One day when the Tzemach Tzaddik and the Rizhiner were engaged in a meal, the Rizhiner put his fork down after he was only half way through with his meal. When the Tzemach Tzaddik questioned him the Rizhiner said that before he was born, he had made a deal with his neshomo (soul), only to eat enough to get by, and not a morsel more. The Tzemach Tzaddik then commented that he just realized something. "All my life there was something that bothered me, and I just figured out the answer," he said. "On Friday night we sing shalom aleichem, welcoming the the angels that accompany us home from shul into our homes. But then, just a short while later, we sing tzeischem lesholom, bidding them farewell. Why do we send them away so soon? Now I realize why. It's because angels can't partake in earthly pleasures. They can't taste food. We don't want to show them disrespect by eating in front of them, so way say goodbye before we begin our meal," at which point the Tzemach Tzaddik put down his fork, indicating that he was in the presence of a maloch at that moment, the Rizhiner himself.[2]
Also usually this week, is the yahrzeit of Rabbi Yisrael Spira, the Bluzhover Rebbe. Rabbi Yisrael survived the Holocaust, having himself experienced the agony and suffering of the concentration camps and having lost his wife and children. There are many stories of his miraculous survival, righteousness and dedication during this time and afterwards. The Bluzhever Rebbe was able to find G-d literally in the gates of hell on earth:
During the days of Chanukah, the Rebbe lit candles in the Bergen-Belsen concentration camp. Once when he recited the blessings, a Jew asked him a question: “Rabbi, even if you stubbornly lit the Chanukah candles and said Lehadlik Ner and She’asa Nissim [the blessings of lighting candles and remembering the miracles], what justification do you have in saying Sheheheyanu Vekiyemanu Vehigi’yanu Lazman Hazeh [“Who has kept us alive and preserved us and enabled us to reach this time”]? During a time in which thousands of Jews are dying terrible deaths, why would you say Sheheheyanu?”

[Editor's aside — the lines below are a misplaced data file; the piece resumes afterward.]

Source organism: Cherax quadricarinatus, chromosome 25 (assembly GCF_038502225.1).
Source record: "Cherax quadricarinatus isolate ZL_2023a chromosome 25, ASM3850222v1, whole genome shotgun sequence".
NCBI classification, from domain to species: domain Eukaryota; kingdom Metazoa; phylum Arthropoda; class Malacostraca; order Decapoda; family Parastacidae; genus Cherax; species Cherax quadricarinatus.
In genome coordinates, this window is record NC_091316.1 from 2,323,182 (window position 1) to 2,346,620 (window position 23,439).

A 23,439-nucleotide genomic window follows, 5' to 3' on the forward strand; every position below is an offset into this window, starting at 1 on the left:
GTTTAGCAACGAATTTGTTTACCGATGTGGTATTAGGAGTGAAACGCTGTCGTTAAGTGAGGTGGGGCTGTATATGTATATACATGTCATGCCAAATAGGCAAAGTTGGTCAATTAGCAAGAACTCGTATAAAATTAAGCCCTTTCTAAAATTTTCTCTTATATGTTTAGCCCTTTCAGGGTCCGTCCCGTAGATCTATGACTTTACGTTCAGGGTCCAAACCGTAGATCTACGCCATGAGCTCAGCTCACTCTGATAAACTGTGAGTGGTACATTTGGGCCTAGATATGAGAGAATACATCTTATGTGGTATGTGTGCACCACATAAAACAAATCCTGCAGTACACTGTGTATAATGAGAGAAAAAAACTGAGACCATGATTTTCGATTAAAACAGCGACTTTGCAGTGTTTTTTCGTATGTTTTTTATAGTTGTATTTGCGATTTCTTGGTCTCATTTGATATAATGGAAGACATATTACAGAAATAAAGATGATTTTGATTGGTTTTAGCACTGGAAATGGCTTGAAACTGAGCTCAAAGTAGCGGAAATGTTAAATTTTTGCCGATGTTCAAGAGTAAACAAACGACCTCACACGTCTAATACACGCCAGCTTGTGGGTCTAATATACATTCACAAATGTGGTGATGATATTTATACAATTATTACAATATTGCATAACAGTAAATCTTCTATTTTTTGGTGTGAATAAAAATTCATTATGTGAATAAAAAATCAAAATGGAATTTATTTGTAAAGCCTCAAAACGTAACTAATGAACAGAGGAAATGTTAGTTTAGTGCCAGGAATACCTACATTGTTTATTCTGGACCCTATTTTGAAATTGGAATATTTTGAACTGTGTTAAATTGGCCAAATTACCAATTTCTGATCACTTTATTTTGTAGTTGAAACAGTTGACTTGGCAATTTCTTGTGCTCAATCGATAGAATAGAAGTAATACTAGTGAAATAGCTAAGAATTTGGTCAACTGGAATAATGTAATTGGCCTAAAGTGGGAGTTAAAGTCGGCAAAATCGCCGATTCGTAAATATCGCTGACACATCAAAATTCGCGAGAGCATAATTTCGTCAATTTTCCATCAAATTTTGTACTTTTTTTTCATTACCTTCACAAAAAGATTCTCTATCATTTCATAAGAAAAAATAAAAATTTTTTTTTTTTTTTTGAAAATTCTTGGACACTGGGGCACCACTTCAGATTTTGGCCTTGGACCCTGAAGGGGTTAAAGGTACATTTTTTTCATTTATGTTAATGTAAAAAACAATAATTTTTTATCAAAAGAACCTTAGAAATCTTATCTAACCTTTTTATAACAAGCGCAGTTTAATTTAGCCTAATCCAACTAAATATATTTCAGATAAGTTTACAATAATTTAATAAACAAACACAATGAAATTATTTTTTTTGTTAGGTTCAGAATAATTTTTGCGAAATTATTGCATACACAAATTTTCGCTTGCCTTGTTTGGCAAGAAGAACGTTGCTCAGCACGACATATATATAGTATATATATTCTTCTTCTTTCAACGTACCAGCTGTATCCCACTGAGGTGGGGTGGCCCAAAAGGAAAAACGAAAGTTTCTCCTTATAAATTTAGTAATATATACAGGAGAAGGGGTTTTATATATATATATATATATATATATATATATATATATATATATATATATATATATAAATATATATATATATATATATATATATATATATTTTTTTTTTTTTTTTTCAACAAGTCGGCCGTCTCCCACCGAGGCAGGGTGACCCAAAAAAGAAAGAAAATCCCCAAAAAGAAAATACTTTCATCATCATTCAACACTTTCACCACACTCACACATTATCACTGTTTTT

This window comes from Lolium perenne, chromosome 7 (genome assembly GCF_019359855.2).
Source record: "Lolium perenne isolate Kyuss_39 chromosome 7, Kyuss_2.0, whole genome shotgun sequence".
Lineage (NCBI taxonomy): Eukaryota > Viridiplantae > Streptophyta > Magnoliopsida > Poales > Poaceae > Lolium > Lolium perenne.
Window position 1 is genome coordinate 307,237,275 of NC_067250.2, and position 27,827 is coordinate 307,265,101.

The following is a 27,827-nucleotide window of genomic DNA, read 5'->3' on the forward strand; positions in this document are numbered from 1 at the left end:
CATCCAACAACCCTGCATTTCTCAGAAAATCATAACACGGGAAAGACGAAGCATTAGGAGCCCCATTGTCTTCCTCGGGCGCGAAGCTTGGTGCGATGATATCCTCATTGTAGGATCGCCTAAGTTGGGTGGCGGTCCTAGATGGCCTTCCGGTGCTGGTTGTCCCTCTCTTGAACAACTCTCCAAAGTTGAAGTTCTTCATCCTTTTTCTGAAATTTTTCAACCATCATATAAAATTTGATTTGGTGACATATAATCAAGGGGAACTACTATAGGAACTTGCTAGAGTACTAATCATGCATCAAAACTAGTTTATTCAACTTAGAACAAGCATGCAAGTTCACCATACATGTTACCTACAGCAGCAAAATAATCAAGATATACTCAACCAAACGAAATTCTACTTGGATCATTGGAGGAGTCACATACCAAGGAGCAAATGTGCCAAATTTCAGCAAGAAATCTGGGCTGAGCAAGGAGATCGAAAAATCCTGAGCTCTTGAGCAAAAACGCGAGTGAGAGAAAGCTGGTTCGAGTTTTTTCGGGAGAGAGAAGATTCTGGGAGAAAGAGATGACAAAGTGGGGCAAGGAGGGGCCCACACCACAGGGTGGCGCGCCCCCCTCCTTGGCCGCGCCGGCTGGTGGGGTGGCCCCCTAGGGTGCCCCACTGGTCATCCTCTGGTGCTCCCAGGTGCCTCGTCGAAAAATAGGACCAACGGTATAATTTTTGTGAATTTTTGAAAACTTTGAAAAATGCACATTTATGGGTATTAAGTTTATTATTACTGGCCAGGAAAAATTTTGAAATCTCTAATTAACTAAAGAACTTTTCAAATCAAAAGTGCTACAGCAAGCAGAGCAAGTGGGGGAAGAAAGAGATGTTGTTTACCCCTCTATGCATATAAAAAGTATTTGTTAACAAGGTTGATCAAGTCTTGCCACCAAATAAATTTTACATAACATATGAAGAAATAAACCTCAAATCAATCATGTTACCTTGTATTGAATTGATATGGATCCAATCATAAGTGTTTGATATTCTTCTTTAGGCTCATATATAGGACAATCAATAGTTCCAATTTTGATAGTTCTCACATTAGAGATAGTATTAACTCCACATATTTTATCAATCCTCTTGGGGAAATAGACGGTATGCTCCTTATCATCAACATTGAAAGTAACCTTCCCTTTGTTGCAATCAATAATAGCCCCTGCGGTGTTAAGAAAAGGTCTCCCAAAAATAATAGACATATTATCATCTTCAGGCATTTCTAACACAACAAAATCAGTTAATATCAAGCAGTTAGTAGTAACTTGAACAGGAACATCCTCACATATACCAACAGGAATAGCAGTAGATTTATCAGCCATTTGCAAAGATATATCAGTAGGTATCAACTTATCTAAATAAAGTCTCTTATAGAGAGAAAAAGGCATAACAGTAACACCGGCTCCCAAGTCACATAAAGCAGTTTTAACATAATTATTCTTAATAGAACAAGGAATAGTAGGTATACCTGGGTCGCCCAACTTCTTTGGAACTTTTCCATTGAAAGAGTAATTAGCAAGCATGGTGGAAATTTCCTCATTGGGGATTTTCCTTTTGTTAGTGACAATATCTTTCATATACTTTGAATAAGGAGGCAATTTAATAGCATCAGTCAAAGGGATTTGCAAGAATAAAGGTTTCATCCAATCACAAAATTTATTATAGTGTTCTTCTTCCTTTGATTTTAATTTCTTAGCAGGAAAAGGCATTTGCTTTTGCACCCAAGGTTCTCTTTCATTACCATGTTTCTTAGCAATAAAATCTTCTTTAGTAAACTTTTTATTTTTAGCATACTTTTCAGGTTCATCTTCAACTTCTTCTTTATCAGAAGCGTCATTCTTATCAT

“I too asked myself this question,” the Rebbe replied. “I looked for an answer and found one: When I recited the blessing, I saw that a large crowd had gathered – risking their own lives in so doing – to watch the lighting of the candles. By the very fact that G-d has such loyal Jews – prepared to give their lives for the lighting of the candles – by that very fact alone we may recite Sheheheyanu.”[3]
Other yahrzeits this week include Shimon HaTzadik (29th of Tishrei), Rabbi Shmuel Tzvi son of Rabbi Yechiel Danziger of Alexander, the Tiferes Shmuel (29th of Tishrei), and (sometimes) Rabbi David ou-Moshe (1st of Cheshvan), Rabbi Baruch son of Rabbi Yisrael Hager, the Seret-Vizhnitz Rebbe, the Makor Boruch (2nd of Cheshvan), Rabbi Eliezer of Dzikov son of Rabbi Naftali Tzvi of Ropshitz (3rd of Cheshvan), Rabbi Yehudah Leib of Kopust (elder brother of Rabbi Shmuel of Lubavitch, 3rd of Cheshvan), and Rabbi Klonimus Kalman Shapiro of Piazetsna, the Aish Kodesh (4th of Cheshvan).